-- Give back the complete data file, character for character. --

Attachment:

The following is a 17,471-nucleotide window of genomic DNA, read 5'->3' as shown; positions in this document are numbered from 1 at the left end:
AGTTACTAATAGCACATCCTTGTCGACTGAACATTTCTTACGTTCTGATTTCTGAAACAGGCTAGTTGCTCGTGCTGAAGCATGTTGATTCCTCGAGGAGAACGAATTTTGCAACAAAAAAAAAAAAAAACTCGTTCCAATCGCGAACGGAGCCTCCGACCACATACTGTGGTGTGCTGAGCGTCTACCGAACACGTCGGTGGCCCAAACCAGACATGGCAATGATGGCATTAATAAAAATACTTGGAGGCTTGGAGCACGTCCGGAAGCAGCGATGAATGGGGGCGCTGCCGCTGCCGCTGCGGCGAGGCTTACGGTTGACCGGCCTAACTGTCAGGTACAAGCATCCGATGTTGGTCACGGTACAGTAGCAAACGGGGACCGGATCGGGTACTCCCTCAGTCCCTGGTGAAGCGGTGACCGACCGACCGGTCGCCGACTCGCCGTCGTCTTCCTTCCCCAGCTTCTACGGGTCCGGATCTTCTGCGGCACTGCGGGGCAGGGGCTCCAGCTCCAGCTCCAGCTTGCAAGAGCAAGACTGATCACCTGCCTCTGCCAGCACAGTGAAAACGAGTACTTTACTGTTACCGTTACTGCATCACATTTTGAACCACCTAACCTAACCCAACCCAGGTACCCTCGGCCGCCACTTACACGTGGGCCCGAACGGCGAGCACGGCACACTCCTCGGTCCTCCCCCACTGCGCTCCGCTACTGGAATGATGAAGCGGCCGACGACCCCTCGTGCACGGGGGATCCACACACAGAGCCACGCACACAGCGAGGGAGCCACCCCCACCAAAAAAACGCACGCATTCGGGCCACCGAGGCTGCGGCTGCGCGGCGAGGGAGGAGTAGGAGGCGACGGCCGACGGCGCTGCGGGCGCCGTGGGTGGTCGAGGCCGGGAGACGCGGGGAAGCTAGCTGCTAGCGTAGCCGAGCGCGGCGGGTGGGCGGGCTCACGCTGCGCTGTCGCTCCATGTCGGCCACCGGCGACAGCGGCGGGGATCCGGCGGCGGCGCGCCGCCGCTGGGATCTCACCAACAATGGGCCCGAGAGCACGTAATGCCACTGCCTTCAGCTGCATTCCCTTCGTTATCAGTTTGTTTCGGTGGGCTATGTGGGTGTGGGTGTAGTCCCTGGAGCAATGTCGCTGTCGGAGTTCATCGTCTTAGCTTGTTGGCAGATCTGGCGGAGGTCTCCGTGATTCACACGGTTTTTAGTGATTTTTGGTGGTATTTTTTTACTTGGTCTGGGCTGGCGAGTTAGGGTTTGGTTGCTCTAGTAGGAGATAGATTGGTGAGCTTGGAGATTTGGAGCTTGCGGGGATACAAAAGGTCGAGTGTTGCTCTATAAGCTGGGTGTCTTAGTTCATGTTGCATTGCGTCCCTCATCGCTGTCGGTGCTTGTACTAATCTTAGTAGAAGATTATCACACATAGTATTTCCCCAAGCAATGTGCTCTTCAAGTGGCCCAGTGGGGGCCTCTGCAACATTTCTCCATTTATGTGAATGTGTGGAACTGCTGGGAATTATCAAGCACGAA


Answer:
The following is a 17,471-nucleotide window of genomic DNA, read 5'->3' as shown; positions in this document are numbered from 1 at the left end:
AGTTACTAATAGCACATCCTTGTCGACTGAACATTTCTTACGTTCTGATTTCTGAAACAGGCTAGTTGCTCGTGCTGAAGCATGTTGATTCCTCGAGGAGAACGAATTTTGCAACAAAAAAAAAAAAAAACTCGTTCCAATCGCGAACGGAGCCTCCGACCACATACTGTGGTGTGCTGAGCGTCTACCGAACACGTCGGTGGCCCAAACCAGACATGGCAATGATGGCATTAATAAAAATACTTGGAGGCTTGGAGCACGTCCGGAAGCAGCGATGAATGGGGGCGCTGCCGCTGCCGCTGCGGCGAGGCTTACGGTTGACCGGCCTAACTGTCAGGTACAAGCATCCGATGTTGGTCACGGTACAGTAGCAAACGGGGACCGGATCGGGTACTCCCTCAGTCCCTGGTGAAGCGGTGACCGACCGACCGGTCGCCGACTCGCCGTCGTCTTCCTTCCCCAGCTTCTACGGGTCCGGATCTTCTGCGGCACTGCGGGGCAGGGGCTCCAGCTCCAGCTCCAGCTTGCAAGAGCAAGACTGATCACCTGCCTCTGCCAGCACAGTGAAAACGAGTACTTTACTGTTACCGTTACTGCATCACATTTTGAACCACCTAACCTAACCCAACCCAGGTACCCTCGGCCGCCACTTACACGTGGGCCCGAACGGCGAGCACGGCACACTCCTCGGTCCTCCCCCACTGCGCTCCGCTACTGGAATGATGAAGCGGCCGACGACCCCTCGTGCACGGGGGATCCACACACAGAGCCACGCACACAGCGAGGGAGCCACCCCCACCAAAAAAACGCACGCATTCGGGCCACCGAGGCTGCGGCTGCGCGGCGAGGGAGGAGTAGGAGGCGACGGCCGACGGCGCTGCGGGCGCCGTGGGTGGTCGAGGCCGGGAGACGCGGGGAAGCTAGCTGCTAGCGTAGCCGAGCGCGGCGGGTGGGCGGGCTCACGCTGCGCTGTCGCTCCATGTCGGCCACCGGCGACAGCGGCGGGGATCCGGCGGCGGCGCGCCGCCGCTGGGATCTCACCAACAATGGGCCCGAGAGCACGTAATGCCACTGCCTTCAGCTGCATTCCCTTCGTTATCAGTTTGTTTCGGTGGGCTATGTGGGTGTGGGTGTAGTCCCTGGAGCAATGTCGCTGTCGGAGTTCATCGTCTTAGCTTGTTGGCAGATCTGGCGGAGGTCTCCGTGATTCACACGGTTTTTAGTGATTTTTGGTGGTATTTTTTTACTTGGTCTGGGCTGGCGAGTTAGGGTTTGGTTGCTCTAGTAGGAGATAGATTGGTGAGCTTGGAGATTTGGAGCTTGCGGGGATACAAAAGGTCGAGTGTTGCTCTATAAGCTGGGTGTCTTAGTTCATGTTGCATTGCGTCCCTCATCGCTGTCGGTGCTTGTACTAATCTTAGTAGAAGATTATCACACATAGTATTTCCCCAAGCAATGTGCTCTTCAAGTGGCCCAGTGGGGGCCTCTGCAACATTTCTCCATTTATGTGAATGTGTGGAACTGCTGGGAATTATCAAGCACGAA